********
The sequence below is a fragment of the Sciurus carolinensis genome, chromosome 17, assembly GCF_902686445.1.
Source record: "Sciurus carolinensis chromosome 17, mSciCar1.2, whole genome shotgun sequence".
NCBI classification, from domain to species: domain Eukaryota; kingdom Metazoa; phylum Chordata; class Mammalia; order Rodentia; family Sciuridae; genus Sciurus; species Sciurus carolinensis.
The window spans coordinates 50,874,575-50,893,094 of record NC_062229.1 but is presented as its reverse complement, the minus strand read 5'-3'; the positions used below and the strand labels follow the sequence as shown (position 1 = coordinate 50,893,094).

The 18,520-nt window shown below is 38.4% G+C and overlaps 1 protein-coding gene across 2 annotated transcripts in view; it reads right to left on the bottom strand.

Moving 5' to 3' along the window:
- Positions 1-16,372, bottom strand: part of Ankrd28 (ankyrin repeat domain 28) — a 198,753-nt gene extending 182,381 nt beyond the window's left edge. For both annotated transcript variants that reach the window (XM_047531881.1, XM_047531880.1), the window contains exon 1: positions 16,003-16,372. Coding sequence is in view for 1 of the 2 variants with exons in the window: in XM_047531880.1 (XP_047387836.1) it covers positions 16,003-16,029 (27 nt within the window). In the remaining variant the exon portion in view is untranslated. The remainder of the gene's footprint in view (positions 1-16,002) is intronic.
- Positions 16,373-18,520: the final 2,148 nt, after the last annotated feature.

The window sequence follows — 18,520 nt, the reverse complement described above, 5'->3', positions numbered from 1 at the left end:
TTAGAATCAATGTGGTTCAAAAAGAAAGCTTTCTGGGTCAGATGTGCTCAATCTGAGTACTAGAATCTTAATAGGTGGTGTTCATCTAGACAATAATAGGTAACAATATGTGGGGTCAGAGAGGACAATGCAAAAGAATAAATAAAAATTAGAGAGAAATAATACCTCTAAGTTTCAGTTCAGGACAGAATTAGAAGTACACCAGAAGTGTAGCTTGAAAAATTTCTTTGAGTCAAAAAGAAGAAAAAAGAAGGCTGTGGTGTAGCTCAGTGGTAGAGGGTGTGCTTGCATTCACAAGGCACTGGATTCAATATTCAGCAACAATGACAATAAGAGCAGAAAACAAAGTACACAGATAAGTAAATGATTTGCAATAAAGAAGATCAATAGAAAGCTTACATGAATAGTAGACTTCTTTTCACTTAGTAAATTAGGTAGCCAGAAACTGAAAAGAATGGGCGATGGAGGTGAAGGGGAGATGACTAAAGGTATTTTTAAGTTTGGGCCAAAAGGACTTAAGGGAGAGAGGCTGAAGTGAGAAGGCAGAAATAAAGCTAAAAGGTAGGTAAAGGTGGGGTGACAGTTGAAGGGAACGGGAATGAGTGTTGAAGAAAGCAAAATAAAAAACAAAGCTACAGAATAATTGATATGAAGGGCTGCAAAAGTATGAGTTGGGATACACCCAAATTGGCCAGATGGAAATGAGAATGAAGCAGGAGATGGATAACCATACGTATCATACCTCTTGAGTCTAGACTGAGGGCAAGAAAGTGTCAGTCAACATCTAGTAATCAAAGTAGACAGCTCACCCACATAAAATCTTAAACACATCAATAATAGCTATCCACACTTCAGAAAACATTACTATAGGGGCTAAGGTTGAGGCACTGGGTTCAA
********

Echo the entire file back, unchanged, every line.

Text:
The sequence below is a fragment of the Sciurus carolinensis genome, chromosome 17, assembly GCF_902686445.1.
Source record: "Sciurus carolinensis chromosome 17, mSciCar1.2, whole genome shotgun sequence".
NCBI classification, from domain to species: domain Eukaryota; kingdom Metazoa; phylum Chordata; class Mammalia; order Rodentia; family Sciuridae; genus Sciurus; species Sciurus carolinensis.
The window spans coordinates 50,874,575-50,893,094 of record NC_062229.1 but is presented as its reverse complement, the minus strand read 5'-3'; the positions used below and the strand labels follow the sequence as shown (position 1 = coordinate 50,893,094).

The 18,520-nt window shown below is 38.4% G+C and overlaps 1 protein-coding gene across 2 annotated transcripts in view; it reads right to left on the bottom strand.

Moving 5' to 3' along the window:
- Positions 1-16,372, bottom strand: part of Ankrd28 (ankyrin repeat domain 28) — a 198,753-nt gene extending 182,381 nt beyond the window's left edge. For both annotated transcript variants that reach the window (XM_047531881.1, XM_047531880.1), the window contains exon 1: positions 16,003-16,372. Coding sequence is in view for 1 of the 2 variants with exons in the window: in XM_047531880.1 (XP_047387836.1) it covers positions 16,003-16,029 (27 nt within the window). In the remaining variant the exon portion in view is untranslated. The remainder of the gene's footprint in view (positions 1-16,002) is intronic.
- Positions 16,373-18,520: the final 2,148 nt, after the last annotated feature.

The window sequence follows — 18,520 nt, the reverse complement described above, 5'->3', positions numbered from 1 at the left end:
TTAGAATCAATGTGGTTCAAAAAGAAAGCTTTCTGGGTCAGATGTGCTCAATCTGAGTACTAGAATCTTAATAGGTGGTGTTCATCTAGACAATAATAGGTAACAATATGTGGGGTCAGAGAGGACAATGCAAAAGAATAAATAAAAATTAGAGAGAAATAATACCTCTAAGTTTCAGTTCAGGACAGAATTAGAAGTACACCAGAAGTGTAGCTTGAAAAATTTCTTTGAGTCAAAAAGAAGAAAAAAGAAGGCTGTGGTGTAGCTCAGTGGTAGAGGGTGTGCTTGCATTCACAAGGCACTGGATTCAATATTCAGCAACAATGACAATAAGAGCAGAAAACAAAGTACACAGATAAGTAAATGATTTGCAATAAAGAAGATCAATAGAAAGCTTACATGAATAGTAGACTTCTTTTCACTTAGTAAATTAGGTAGCCAGAAACTGAAAAGAATGGGCGATGGAGGTGAAGGGGAGATGACTAAAGGTATTTTTAAGTTTGGGCCAAAAGGACTTAAGGGAGAGAGGCTGAAGTGAGAAGGCAGAAATAAAGCTAAAAGGTAGGTAAAGGTGGGGTGACAGTTGAAGGGAACGGGAATGAGTGTTGAAGAAAGCAAAATAAAAAACAAAGCTACAGAATAATTGATATGAAGGGCTGCAAAAGTATGAGTTGGGATACACCCAAATTGGCCAGATGGAAATGAGAATGAAGCAGGAGATGGATAACCATACGTATCATACCTCTTGAGTCTAGACTGAGGGCAAGAAAGTGTCAGTCAACATCTAGTAATCAAAGTAGACAGCTCACCCACATAAAATCTTAAACACATCAATAATAGCTATCCACACTTCAGAAAACATTACTATAGGGGCTAAGGTTGAGGCACTGGGTTCAA